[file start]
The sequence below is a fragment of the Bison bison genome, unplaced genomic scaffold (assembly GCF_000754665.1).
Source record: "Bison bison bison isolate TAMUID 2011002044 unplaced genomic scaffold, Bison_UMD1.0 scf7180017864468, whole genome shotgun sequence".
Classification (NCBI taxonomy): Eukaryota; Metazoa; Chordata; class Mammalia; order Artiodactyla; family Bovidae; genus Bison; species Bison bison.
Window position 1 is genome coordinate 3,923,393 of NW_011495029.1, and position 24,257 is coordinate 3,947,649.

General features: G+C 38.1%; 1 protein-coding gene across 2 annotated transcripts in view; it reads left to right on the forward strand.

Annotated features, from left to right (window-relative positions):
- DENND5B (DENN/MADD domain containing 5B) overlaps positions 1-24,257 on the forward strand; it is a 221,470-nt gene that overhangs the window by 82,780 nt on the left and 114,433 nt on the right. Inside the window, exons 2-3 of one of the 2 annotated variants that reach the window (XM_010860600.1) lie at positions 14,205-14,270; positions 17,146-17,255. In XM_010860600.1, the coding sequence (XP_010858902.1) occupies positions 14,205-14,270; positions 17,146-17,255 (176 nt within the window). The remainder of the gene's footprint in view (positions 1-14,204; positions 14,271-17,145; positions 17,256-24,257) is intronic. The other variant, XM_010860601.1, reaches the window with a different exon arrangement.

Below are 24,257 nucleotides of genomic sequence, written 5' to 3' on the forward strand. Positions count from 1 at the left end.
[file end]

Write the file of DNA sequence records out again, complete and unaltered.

The sequence below is a fragment of the Bison bison genome, unplaced genomic scaffold (assembly GCF_000754665.1).
Source record: "Bison bison bison isolate TAMUID 2011002044 unplaced genomic scaffold, Bison_UMD1.0 scf7180017864468, whole genome shotgun sequence".
Classification (NCBI taxonomy): Eukaryota; Metazoa; Chordata; class Mammalia; order Artiodactyla; family Bovidae; genus Bison; species Bison bison.
Window position 1 is genome coordinate 3,923,393 of NW_011495029.1, and position 24,257 is coordinate 3,947,649.

General features: G+C 38.1%; 1 protein-coding gene across 2 annotated transcripts in view; it reads left to right on the forward strand.

Annotated features, from left to right (window-relative positions):
- DENND5B (DENN/MADD domain containing 5B) overlaps positions 1-24,257 on the forward strand; it is a 221,470-nt gene that overhangs the window by 82,780 nt on the left and 114,433 nt on the right. Inside the window, exons 2-3 of one of the 2 annotated variants that reach the window (XM_010860600.1) lie at positions 14,205-14,270; positions 17,146-17,255. In XM_010860600.1, the coding sequence (XP_010858902.1) occupies positions 14,205-14,270; positions 17,146-17,255 (176 nt within the window). The remainder of the gene's footprint in view (positions 1-14,204; positions 14,271-17,145; positions 17,256-24,257) is intronic. The other variant, XM_010860601.1, reaches the window with a different exon arrangement.

Below are 24,257 nucleotides of genomic sequence, written 5' to 3' on the forward strand. Positions count from 1 at the left end.